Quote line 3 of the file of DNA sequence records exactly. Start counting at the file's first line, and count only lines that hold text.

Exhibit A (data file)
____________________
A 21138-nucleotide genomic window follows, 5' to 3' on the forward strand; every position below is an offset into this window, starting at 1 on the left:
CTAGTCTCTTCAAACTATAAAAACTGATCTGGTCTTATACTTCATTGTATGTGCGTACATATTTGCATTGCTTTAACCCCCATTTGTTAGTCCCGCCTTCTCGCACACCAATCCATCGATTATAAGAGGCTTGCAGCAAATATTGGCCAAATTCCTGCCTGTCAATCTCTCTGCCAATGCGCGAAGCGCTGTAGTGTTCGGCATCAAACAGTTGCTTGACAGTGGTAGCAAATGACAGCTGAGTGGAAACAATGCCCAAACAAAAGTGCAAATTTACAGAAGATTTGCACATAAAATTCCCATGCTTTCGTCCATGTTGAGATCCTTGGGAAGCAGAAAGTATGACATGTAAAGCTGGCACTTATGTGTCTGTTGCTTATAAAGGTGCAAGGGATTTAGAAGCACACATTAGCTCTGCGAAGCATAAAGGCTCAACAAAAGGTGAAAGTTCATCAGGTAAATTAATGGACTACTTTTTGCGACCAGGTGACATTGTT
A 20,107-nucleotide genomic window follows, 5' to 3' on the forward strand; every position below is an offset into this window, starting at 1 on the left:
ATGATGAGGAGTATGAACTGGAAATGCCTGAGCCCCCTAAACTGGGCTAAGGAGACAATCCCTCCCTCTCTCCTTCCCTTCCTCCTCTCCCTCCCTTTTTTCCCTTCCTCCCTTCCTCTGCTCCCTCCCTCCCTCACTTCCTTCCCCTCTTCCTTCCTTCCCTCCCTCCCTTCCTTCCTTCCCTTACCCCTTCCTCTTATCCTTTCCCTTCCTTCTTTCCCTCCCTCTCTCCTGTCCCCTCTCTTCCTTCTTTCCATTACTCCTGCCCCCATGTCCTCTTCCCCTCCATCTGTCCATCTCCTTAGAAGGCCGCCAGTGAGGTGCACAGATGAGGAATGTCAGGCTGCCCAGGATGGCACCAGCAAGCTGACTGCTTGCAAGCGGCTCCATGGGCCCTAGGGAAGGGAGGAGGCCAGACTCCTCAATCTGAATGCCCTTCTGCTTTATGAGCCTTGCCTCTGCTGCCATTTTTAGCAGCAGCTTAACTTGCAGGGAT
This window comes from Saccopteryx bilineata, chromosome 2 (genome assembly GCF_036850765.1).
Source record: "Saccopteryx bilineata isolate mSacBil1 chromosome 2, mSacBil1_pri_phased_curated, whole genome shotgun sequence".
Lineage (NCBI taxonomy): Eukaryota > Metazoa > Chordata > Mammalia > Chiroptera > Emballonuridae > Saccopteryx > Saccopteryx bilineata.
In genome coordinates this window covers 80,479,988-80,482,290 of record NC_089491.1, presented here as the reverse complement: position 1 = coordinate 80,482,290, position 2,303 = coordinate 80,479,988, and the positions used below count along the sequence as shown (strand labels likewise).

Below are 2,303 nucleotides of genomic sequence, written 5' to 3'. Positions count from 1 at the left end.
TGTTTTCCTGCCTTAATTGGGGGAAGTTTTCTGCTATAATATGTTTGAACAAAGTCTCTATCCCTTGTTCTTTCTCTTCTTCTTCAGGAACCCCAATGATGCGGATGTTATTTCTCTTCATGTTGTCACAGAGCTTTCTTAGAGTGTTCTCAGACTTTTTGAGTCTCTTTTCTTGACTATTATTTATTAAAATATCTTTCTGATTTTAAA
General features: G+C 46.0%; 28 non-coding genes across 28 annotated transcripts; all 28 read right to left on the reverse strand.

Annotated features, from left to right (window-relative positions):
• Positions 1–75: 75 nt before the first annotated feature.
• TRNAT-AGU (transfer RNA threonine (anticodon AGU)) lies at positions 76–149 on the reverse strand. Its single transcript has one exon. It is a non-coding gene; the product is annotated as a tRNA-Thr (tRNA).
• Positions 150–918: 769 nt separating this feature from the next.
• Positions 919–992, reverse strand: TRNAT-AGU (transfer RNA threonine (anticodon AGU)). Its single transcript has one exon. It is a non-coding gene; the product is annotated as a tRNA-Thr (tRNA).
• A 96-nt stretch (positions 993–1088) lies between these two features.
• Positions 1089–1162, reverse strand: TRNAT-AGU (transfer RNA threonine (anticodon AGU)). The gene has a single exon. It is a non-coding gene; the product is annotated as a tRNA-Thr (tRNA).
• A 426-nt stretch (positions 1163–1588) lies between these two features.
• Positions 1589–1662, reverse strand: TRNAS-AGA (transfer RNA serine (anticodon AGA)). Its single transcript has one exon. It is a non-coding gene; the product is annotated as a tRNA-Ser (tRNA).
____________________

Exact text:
A 20,107-nucleotide genomic window follows, 5' to 3' on the forward strand; every position below is an offset into this window, starting at 1 on the left: